Velocity, Acceleration, and New Ways of Measuring Marketing Impact

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A marketing nightmare occurred at our agency a few years ago (don’t worry, it was a marketing nightmare, not a real nightmare). We primed a social/viral initiative we thought couldn’t miss. We launched it into the world, seeded it in all the right places, and did all the things you were supposed to do to make it work.

At first, it seemed like we were right. It jumped off to a great start. People were sharing it in their networks. It was posted all over social media. We thought we might have traction in the press. But just when it was about to take off, disaster struck. And by disaster, I mean a real-life, front page news disaster (I won’t trivialize its victims by saying which one). Our little piece of cultural fluff evaporated into thin air, as it should have.

In digital marketing, we confront a chaotic environment. Anyone who’s worked long enough in the field can tell you about a hot campaign that barreled into a weekend filled with high tides and sunny days and got lost because everyone was out having a good time. On the flipside, we’ve also had added success with a launch because nothing else was going on.

It’s clear we need more nuance in measurement. Advances are already happening with tools like Facebook’s Atlas, which provide insight into the offline or off-platform impact of an ad. Insight like this helps us understand how an online spend affected in-store sales, for example. There are also some new metrics that illuminate even trickier concepts, like how good a campaign really was. Here are a few examples:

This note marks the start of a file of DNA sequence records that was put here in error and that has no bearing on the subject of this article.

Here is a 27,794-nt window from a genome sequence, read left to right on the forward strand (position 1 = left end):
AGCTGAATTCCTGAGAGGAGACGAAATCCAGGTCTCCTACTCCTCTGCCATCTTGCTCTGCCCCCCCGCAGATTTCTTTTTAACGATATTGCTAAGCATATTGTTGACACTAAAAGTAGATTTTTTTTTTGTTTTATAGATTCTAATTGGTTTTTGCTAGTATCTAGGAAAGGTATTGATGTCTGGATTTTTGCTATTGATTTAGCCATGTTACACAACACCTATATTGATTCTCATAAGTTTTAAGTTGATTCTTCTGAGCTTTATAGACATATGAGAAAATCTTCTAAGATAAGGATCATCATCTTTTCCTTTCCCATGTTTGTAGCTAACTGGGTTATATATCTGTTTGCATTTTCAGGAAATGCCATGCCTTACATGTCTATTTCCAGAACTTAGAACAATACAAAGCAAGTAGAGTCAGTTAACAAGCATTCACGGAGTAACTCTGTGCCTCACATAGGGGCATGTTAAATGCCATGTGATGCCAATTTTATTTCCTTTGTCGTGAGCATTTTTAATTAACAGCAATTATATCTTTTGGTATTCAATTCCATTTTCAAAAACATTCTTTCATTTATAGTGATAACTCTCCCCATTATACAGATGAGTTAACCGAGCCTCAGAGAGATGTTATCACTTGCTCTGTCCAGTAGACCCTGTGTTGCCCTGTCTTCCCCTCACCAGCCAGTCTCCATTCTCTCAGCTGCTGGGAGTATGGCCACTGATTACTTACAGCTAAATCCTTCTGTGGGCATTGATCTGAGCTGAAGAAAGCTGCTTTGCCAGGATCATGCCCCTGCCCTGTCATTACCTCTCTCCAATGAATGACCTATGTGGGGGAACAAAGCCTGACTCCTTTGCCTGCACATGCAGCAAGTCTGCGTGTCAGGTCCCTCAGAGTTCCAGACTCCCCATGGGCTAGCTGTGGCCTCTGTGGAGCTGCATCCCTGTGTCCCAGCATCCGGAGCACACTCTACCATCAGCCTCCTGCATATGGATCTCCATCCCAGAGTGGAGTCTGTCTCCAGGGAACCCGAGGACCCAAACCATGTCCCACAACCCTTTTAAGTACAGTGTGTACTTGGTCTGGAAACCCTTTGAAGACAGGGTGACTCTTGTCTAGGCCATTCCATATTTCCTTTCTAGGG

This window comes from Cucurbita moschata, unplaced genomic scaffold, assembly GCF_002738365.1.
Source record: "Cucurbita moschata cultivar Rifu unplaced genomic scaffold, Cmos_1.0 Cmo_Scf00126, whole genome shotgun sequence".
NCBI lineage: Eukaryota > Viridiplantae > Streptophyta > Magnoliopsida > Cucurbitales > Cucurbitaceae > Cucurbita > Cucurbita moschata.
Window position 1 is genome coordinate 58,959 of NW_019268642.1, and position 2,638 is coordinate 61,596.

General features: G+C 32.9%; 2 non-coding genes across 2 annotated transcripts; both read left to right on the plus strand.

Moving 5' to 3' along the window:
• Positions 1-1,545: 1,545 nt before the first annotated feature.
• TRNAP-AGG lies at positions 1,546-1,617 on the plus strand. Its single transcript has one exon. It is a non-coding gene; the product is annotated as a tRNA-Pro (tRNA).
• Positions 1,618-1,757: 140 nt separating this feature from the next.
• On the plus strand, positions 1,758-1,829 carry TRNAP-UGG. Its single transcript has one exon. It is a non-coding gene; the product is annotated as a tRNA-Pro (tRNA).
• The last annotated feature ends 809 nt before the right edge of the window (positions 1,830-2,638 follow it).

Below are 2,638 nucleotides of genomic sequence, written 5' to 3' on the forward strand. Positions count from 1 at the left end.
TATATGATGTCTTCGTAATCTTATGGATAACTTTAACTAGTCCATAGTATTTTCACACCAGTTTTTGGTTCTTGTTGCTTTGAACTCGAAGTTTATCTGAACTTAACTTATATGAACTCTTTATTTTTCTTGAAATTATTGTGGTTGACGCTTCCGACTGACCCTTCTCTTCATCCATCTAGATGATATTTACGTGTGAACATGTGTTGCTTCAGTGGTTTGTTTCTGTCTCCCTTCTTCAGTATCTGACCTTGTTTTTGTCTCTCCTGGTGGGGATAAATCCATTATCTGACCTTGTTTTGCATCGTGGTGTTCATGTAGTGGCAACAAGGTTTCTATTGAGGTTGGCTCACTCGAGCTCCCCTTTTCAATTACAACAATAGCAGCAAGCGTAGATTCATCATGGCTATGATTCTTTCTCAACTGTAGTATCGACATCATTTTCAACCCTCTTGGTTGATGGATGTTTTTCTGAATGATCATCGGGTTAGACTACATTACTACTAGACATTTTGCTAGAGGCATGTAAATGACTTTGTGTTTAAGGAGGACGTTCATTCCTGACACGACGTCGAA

Acceleration: Some campaigns move quickly. People start sharing content with their friends, then those friends share to their friends, and the web continues to widen. We can call this “acceleration,” or the speed at which each share garners more shares. If we measure it correctly, we can see not merely how many clicks a campaign received, but how fast it initially engaged people. We can also figure out if it was doing well, even if the bottom fell out for other reasons.

Velocity: Let’s say you have a campaign that reached a million people—but it took four years to do it. That’s too slow. While you got plenty of looks, your entire focus, product, and even brand may have changed in the meantime. Clearly, the people who watched it weren’t all that passionate about sharing it. Velocity is great for helping you determine whether a gaudy number really added up to a big impact.

Conversation: Quality of conversation is a greatly overlooked metric. For one, conversation requires more investment than sharing. But the conversation also needs to be relevant to the message you’re trying to convey. My favorite recent example of this principle is the Bill Cosby meme generator. For whatever misguided reason, his marketing team released an app last November that let you take a photo of the Coz and put your own message on it. You can only imagine what people did with it. Needless to say it had terrific acceleration and velocity, but for all the wrong reasons.

Creativity: Along with conversation, you can also look at how much creativity a campaign inspires. The great thing about the Ice Bucket Challenge, for example, was the degree to which people devised new ways to do it. That shows that they weren’t merely sharing or talking about the campaign; they were putting their brains to work to extend it. Of all the social metrics we have, creativity is probably the most valuable.

Of course, when doing any campaign, we can’t forget the boring basics. It’s important to set goals for velocity and conversation (creativity should be a bonus), to measure whether we miss or exceed them, and by how much. This way, we can benchmark our success and decide if we should do more of the same, or change course.

The good news is that we can now better understand when things are working or not — so long as we ask the right questions. Metrics like conversation and creativity add important context to a campaign, whether it seems bland or monumental. You can always get a lot of clicks for all the wrong reasons, but what you want is to get people creatively engaged.

Shane Atchison is the global CEO of POSSIBLE.

Shane

Top image courtesy of Shutterstock.

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